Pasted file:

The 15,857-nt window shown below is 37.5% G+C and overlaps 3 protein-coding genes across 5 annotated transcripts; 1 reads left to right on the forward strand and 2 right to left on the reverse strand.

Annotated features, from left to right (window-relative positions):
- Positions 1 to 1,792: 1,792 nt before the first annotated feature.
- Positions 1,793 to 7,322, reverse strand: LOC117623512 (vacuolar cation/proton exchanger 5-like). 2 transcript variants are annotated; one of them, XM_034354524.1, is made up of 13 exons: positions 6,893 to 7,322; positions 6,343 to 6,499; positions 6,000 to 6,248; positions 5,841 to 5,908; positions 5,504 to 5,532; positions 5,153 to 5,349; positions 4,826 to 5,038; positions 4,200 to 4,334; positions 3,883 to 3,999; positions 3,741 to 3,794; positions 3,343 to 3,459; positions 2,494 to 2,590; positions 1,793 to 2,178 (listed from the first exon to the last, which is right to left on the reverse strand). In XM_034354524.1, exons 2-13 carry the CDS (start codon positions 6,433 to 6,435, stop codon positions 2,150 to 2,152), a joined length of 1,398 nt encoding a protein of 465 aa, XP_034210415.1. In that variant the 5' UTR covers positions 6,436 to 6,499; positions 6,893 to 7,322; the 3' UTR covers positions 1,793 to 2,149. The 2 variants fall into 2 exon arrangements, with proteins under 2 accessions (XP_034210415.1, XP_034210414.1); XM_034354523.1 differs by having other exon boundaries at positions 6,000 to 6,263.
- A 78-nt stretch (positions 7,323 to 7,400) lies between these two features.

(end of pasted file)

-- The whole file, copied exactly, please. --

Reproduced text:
The 15,857-nt window shown below is 37.5% G+C and overlaps 3 protein-coding genes across 5 annotated transcripts; 1 reads left to right on the forward strand and 2 right to left on the reverse strand.

Annotated features, from left to right (window-relative positions):
- Positions 1 to 1,792: 1,792 nt before the first annotated feature.
- Positions 1,793 to 7,322, reverse strand: LOC117623512 (vacuolar cation/proton exchanger 5-like). 2 transcript variants are annotated; one of them, XM_034354524.1, is made up of 13 exons: positions 6,893 to 7,322; positions 6,343 to 6,499; positions 6,000 to 6,248; positions 5,841 to 5,908; positions 5,504 to 5,532; positions 5,153 to 5,349; positions 4,826 to 5,038; positions 4,200 to 4,334; positions 3,883 to 3,999; positions 3,741 to 3,794; positions 3,343 to 3,459; positions 2,494 to 2,590; positions 1,793 to 2,178 (listed from the first exon to the last, which is right to left on the reverse strand). In XM_034354524.1, exons 2-13 carry the CDS (start codon positions 6,433 to 6,435, stop codon positions 2,150 to 2,152), a joined length of 1,398 nt encoding a protein of 465 aa, XP_034210415.1. In that variant the 5' UTR covers positions 6,436 to 6,499; positions 6,893 to 7,322; the 3' UTR covers positions 1,793 to 2,149. The 2 variants fall into 2 exon arrangements, with proteins under 2 accessions (XP_034210415.1, XP_034210414.1); XM_034354523.1 differs by having other exon boundaries at positions 6,000 to 6,263.
- A 78-nt stretch (positions 7,323 to 7,400) lies between these two features.